Five Museums And Galleries Not To Miss In Washington, DC
One of the most appealing qualities of Washington, DC, is its dizzying array of fascinating museums and galleries to visit. But as you’ll soon discover, that abundance of choice can be both a blessing and a curse.
Suffice to say, choosing where to focus your attention can be a daunting task. There are simply too many museums and galleries to explore in one visit; how do you know you’re selecting the right ones?
For this reason, we’ve decided to simplify your planning by curating a list of five of our favourites. Consider this your introduction to the many world-class museums and galleries of DC – you’ll no doubt be wanting more once you work through this batch.
The National Gallery of Art
The National Gallery of Art (NGA) is a DC institution that has been a part of the city’s fabric since 1937. The gallery displays works from some of history’s most prominent artists including the likes of Leonardo da Vinci, Vincent van Gogh, Pablo Picasso and Roy Lichtenstein (a handful of examples, only).
Weather permitting, a stroll through the gallery’s Sculpture Garden is a memorable addition to any art lover’s day. The garden, which sits within the National Mall, stretches roughly 2.5 hectares and is centred around the gallery’s fountain. During the winter months, this fountain is transformed into an ice rink where visitors can skate while surrounded by powerful pieces of art.
4th St. & Constitution Ave. NW Washington, DC
International Spy Museum
One of the newer additions to DC’s list of attractions, the International Spy Museum offers a unique experience for guests.
The space is filled with interactive installations; all centred around the concept that you, the visitor, are a spy on a mission. Travelling through the museum, you’ll learn about the stories of important spies throughout history (like Mata Hari and Harpo Marx), as well as complete challenges along the way.
Exhibits are made up of videos, photos and artefacts that offer a window into the inner workings of the intelligence agencies and agents who deal with everything from terrorism to cyber interference.
Upon leaving the museum, guests receive a report detailing the outcome of the mission and their talents as a spy.
700 L’Enfant Plaza SW, Washington, DC
National Geographic Museum
The National Geographic Museum is a centre dedicated to educating the public on the state of the world and the ways it can be protected.
The museum’s permanent exhibition, Exploration Starts Here, details the organisation’s incredible history of discovery. Dive into some of National Geographic’s most profound projects; from the exploration of the North Pole to an expedition to Machu Picchu, published in 1913.
Presently, there are also two rotating exhibits showing at the museum. Those are Women: A Century of Change and Becoming Jane. The first is a photo archive, installed following the 100th anniversary of women winning the right to vote in the US. The collection chronicles the lives of “trailblazing” women across history.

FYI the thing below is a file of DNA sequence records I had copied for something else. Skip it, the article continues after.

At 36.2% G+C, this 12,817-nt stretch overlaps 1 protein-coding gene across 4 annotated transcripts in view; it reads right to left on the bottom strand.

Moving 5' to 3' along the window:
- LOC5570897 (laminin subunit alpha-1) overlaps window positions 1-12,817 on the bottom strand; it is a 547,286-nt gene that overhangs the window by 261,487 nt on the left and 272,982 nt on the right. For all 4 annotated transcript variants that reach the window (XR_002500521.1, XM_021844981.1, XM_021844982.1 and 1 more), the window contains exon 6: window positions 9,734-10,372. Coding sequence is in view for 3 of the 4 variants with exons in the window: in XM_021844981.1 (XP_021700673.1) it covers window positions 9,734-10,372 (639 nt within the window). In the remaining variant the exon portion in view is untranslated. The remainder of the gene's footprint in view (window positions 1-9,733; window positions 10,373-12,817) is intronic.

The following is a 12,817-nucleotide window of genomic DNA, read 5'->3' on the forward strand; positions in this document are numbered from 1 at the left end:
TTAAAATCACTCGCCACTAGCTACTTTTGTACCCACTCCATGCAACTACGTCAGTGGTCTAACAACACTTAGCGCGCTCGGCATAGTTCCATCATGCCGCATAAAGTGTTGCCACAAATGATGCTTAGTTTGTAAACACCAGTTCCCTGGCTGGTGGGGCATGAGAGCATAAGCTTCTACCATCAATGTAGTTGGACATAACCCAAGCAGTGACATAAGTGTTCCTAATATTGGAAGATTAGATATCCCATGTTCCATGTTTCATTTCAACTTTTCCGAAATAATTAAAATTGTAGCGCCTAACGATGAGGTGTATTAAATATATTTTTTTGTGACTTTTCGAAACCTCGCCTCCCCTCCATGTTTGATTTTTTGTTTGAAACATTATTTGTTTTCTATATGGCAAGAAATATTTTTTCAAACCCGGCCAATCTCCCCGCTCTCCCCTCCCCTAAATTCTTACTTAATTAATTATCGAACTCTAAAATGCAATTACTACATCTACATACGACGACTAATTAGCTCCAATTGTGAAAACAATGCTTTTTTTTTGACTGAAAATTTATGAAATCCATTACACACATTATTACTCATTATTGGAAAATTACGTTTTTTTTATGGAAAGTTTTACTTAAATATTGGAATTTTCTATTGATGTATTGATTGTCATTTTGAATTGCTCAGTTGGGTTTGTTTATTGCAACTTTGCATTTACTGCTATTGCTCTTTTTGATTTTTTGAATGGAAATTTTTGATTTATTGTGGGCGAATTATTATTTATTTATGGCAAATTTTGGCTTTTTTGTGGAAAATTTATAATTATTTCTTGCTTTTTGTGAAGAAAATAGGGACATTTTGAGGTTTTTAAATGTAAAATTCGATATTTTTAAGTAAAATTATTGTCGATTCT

Becoming Jane explores the life and achievements of scientist and activist Dr Jane Goodall. The exhibition looks at her journey to becoming an innovator in animal behavioural science, and her work in observing chimpanzees in Tanzania.
1145 17th St. NW Washington, DC
National Museum of African American History & Culture
Joining DC’s collection of museums and galleries in 2016, the National Museum of African American History & Culture (NMAAHC) has quickly grown to become one of the city’s most famous sites.
The 19th museum in the Smithsonian Institution documents the history, culture and experience of the African American people. Its exhibitions span the atrocities of slavery and segregation, and explore themes including African American beauty, culture, activism and art.
If you’re hoping to stop at this museum during your visit, be aware that although free to enter, you’ll likely need to pre-register for passes to ensure your entry.
1400 Constitution Ave NW, Washington, DC
Centred on the value of the free press, The Newseum uses media coverage to explore the events in history that captured the attention of the masses.
The museum travels through iconic occurrences like the destruction of the Berlin Wall (there are eight concrete sections on display) and the Stonewall riots in 1969, as told by journalists of the time.
Perhaps the most moving exhibit in the museum is the Pulitzer Prize Photographs Gallery. The collection is made up of photographs from every Pulitzer Prize-winning entry dating back to 1942. It documents poignant moments in in everything from sport to war.
A visit to this museum is a particularly affecting one, and sadly, it’s not one that travellers can experience for much longer. The Newseum will close its doors on December 31st, 2019. If you can fit in a visit before then, it’ll undoubtedly be worth your time.
555 Pennsylvania Ave, NW, Washington, DC
(Lead image: The National Gallery of Art / supplied)
Published 13 December, 2019